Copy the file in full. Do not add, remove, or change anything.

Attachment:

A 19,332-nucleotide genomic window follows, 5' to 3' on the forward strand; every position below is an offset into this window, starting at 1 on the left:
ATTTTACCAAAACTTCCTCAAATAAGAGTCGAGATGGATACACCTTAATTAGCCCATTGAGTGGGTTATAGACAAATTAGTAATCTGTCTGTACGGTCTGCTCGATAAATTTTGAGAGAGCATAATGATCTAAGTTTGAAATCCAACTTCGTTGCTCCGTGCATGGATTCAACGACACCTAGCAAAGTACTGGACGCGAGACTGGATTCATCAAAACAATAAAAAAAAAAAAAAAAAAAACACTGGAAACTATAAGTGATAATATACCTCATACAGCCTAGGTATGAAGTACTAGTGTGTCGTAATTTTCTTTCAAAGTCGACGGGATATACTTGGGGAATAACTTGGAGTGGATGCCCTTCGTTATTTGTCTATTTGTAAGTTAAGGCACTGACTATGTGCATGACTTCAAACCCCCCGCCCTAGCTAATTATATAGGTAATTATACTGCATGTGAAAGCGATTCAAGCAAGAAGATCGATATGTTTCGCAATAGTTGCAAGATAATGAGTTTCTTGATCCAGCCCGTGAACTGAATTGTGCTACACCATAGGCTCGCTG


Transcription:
A 19,332-nucleotide genomic window follows, 5' to 3' on the forward strand; every position below is an offset into this window, starting at 1 on the left:
ATTTTACCAAAACTTCCTCAAATAAGAGTCGAGATGGATACACCTTAATTAGCCCATTGAGTGGGTTATAGACAAATTAGTAATCTGTCTGTACGGTCTGCTCGATAAATTTTGAGAGAGCATAATGATCTAAGTTTGAAATCCAACTTCGTTGCTCCGTGCATGGATTCAACGACACCTAGCAAAGTACTGGACGCGAGACTGGATTCATCAAAACAATAAAAAAAAAAAAAAAAAAAACACTGGAAACTATAAGTGATAATATACCTCATACAGCCTAGGTATGAAGTACTAGTGTGTCGTAATTTTCTTTCAAAGTCGACGGGATATACTTGGGGAATAACTTGGAGTGGATGCCCTTCGTTATTTGTCTATTTGTAAGTTAAGGCACTGACTATGTGCATGACTTCAAACCCCCCGCCCTAGCTAATTATATAGGTAATTATACTGCATGTGAAAGCGATTCAAGCAAGAAGATCGATATGTTTCGCAATAGTTGCAAGATAATGAGTTTCTTGATCCAGCCCGTGAACTGAATTGTGCTACACCATAGGCTCGCTG